9. Supporting Information

Mice

Oct4-EGFP mice were mated with transgenic mice expressing a neomycin resistance gene to produce mice expressing Oct4-EGFP (Yoshimizu et al. 1999) and the neomycin resistance gene (Kimura et al. 2003a). The genotype of each individual was checked by polymerase chain reaction (PCR) as described previously (Kimura et al. 2003a). Animal care was in accordance with the guidelines of Osaka University.

Cell culture

Feeder-free mouse ES cells, E14tg2a, and their derivatives were maintained as described previously (Niwa et al. 1998). MEFs were prepared from day 13.5 embryos and grown in Dulbecco's modified Eagle medium (DMEM) that was supplemented with 10% fetal bovine serum. MEFs were used for cell fusion experiments within three passages to avoid the replicative senescence.

Plasmids

cDNA encoding myristoylated-human Akt lacking the PH domain fused to Mer in-frame was cloned into a pCAGGS vector to produce the Akt-Mer expression plasmid.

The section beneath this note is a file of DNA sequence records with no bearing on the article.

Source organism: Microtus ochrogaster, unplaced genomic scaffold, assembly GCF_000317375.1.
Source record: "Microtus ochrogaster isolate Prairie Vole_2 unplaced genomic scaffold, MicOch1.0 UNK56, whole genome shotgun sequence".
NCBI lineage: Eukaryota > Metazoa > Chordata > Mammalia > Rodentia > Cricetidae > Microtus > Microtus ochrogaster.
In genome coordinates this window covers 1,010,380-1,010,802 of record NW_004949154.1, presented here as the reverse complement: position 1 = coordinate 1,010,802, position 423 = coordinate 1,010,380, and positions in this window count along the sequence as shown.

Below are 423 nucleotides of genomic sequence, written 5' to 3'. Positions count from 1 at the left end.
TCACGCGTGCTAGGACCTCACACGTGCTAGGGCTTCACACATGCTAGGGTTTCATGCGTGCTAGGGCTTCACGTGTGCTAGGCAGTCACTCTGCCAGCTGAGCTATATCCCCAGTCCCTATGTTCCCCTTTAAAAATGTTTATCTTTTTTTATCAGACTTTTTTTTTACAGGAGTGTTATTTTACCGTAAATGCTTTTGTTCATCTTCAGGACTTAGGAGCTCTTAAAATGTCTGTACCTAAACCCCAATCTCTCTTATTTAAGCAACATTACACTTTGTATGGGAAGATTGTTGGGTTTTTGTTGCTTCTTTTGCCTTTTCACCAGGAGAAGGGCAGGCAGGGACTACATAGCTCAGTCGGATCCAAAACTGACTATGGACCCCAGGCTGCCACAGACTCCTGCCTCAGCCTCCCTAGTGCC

cDNA encoding myristoylated-human Akt lacking the PH domain was cloned into pBluescript KS + (Stratagene) to produce active form of Akt mRNA.

Western blot analysis

Western blotting was carried out as previously described (Nakamura et al. 2007). The primary antibodies used were anti-Akt (1 : 2000; #9272, Cell Signaling Technology), anti-phospho(Ser473)-Akt (1 : 2000; #9271, Cell Signaling Technology) and anti-β-actin (1 : 10 000; AC-15, Sigma).

Isolation of thymocytes

Thymocytes were obtained from 6- to 12-week-old mice carrying the Oct4-EGFP and the neomycin resistance gene. After dissection, the thymuses were squirted in and out of a 2.5-mL syringe through a 18-gauge needle several times to obtain a single cell suspension. Thymocytes were used for cell fusion experiment immediately after the harvest.

Cell fusion